Someone Pranked the Internet Into Believing Trump Watches a

The release of Michael Wolff's scathing new book about the inner-workings of the Trump White House, Fire and Fury, has set the year off to a fun start with tales of bizarre behind-the-scenes chaos of the current presidential administration. And because no one actually has TIME to read an ENTIRE BOOK, many have just been dependent on journalists and popular online people posting juicy excerpts from the book to be laughed over. But already-very-popular joke-maker @pixelatedboat has inadvertently pranked a good portion of the internet into believing the most clearly fake story imaginable - that Trump squats in front of the TV for 17 hours a day and watches gorillas fight each other on a faux "gorilla channel" whipped together by his staff.

Granted, given how the past year has gone (and how wild some of the stories from inside the White House have been), this might seem SLIGHTLY plausible to some. But even if you think Trump is a swiss cheese-brained moron with no sense of right or wrong and his tenuous grasp on reality has long since slipped, this still seems pretty ridiculous. I mean, does anyone on the White House staff have the video editing skills to cut down that many gorilla documentaries into just the fights? Seems doubtful.

But still - lots of people have fallen for this. And not just random types - genuinely respected online personalities have been going ALL IN on beliving the "gorilla channel" story.


Eric Garland, famed conspiracy-theorist and obsessive-tweet-threader (and all-around paranoiac weirdo), fell HARD for the story. How hard? Not only did he retweet someone reposting the story AND make a tweet himself delighting over the idea of Trump's "gorilla channel" finally being exposed, he even went so far as to add gorilla channel jokes into his Twitter bio (he was betting big that this would be the new covfefe):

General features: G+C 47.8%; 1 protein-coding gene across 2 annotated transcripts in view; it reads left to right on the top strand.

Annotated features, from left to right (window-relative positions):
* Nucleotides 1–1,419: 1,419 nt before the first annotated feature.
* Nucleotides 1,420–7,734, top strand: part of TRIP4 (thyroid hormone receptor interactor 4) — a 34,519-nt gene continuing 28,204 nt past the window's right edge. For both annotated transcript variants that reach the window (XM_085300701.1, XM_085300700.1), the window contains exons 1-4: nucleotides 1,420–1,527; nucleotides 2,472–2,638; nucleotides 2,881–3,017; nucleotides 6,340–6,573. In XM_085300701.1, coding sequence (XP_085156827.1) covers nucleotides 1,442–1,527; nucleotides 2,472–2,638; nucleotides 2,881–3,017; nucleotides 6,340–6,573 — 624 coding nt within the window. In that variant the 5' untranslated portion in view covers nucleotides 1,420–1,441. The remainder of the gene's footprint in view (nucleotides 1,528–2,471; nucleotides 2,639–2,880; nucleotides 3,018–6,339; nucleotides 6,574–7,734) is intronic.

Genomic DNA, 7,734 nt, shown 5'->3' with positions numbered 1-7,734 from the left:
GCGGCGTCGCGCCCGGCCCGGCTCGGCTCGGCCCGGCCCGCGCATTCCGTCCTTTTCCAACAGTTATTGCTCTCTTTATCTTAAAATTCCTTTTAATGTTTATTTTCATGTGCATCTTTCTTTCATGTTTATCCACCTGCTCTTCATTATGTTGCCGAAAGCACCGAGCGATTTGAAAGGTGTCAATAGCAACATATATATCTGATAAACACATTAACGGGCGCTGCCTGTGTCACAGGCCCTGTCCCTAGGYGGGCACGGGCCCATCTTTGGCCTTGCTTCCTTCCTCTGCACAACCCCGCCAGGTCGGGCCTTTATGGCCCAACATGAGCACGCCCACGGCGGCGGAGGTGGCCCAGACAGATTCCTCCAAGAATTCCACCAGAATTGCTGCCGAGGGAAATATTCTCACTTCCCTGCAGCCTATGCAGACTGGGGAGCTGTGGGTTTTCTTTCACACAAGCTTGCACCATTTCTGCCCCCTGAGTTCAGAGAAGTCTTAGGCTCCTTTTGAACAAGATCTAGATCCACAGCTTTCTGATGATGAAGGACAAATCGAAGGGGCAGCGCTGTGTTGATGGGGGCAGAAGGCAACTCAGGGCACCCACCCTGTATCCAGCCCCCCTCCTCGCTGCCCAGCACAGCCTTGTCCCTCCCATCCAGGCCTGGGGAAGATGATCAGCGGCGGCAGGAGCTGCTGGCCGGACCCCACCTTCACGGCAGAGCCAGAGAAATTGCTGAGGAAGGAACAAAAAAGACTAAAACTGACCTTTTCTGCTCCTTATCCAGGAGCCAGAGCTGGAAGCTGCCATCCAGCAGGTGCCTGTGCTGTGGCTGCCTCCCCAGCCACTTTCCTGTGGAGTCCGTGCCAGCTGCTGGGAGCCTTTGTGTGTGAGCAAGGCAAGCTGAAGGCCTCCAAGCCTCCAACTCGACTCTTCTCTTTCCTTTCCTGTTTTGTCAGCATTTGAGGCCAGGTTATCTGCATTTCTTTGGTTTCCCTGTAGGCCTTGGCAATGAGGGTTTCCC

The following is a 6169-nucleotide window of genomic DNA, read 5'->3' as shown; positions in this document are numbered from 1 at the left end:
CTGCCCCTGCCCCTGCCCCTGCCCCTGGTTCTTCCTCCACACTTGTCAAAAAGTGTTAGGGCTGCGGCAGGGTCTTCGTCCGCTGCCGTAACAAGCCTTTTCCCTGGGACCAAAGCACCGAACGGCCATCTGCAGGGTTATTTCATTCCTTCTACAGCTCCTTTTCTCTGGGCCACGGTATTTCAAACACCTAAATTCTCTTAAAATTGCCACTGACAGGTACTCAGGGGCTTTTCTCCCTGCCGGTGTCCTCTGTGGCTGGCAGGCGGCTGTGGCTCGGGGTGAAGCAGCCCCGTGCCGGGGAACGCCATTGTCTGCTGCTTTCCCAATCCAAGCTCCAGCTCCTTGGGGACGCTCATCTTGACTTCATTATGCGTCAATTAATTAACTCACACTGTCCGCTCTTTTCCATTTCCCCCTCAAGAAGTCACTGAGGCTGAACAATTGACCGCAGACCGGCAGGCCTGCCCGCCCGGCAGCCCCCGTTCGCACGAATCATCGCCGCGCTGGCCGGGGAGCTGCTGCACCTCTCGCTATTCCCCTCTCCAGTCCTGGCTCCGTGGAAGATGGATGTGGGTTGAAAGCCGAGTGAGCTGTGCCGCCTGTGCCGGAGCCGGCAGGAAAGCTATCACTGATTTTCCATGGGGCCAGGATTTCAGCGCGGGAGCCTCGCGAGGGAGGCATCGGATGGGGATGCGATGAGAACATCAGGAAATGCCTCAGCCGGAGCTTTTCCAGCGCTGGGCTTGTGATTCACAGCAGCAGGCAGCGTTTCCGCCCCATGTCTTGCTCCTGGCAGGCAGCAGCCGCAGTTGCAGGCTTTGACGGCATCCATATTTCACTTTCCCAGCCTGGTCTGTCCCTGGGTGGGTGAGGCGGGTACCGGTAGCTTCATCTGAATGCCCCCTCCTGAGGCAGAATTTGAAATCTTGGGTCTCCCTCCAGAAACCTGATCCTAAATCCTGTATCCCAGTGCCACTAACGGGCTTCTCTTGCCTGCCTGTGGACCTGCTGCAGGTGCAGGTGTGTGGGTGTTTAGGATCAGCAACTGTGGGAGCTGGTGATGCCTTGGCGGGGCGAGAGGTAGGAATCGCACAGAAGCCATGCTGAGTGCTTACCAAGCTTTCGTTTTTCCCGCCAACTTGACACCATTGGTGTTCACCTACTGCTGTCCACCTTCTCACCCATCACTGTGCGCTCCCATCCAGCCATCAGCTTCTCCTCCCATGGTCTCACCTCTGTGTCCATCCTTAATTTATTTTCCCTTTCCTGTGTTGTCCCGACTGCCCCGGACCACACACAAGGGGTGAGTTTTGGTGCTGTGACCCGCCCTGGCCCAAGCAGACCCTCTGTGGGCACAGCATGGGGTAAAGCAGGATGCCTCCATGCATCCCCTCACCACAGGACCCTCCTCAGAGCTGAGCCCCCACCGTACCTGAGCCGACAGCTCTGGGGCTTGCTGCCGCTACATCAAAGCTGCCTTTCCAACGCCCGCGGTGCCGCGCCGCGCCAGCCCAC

Of course, eventually all of his followers telling him it was a joke made him delete the tweets, but weirdly he (as of this writing) still has the bio:


Shadi Hamid is a well-known author, contributor at The Atlantic, and a fellow at the Brookings Institute think tank - and, as of this writing, has still not deleted the above tweet. Frankly - I'm kinda baffled!


Scott Dworkin has nearly 300k followers on Twitter and mostly defines himself as an aggressive Trump critic (his bio reads "I help lead #TheResistance"), so it's not necessarily SURPRISING that he would jump onto any semi-plausible story that paints Trump in a bad light, but you would think (by now) people would know to be a tad bit more skeptical about stuff they read online - particularly from an account called @pixelatedboat (that is already VERY FAMOUS for goofy parodies).

And not just verified accounts were falling for "gorilla channel" - seemingly tons of people who came across the excerpt fell for it, including followers of @pixelatedboat who SHOULD HAVE KNOWN BETTER BY NOW (and it's gotten so bad that pixelatedboat has adjusted his username to inform people on the fence that YES GORILLA CHANNEL IS A JOKE):

And, again, what makes this even more absurd is that @pixelatedboat is already SO well-known for good-looking parodies like this - anyone remember the time he faked a passage from George Orwell's 1984 (aka the "Tiny Train World" prank)...and The Guardian picked it up as the real thing, even though it was the most insane quote possible?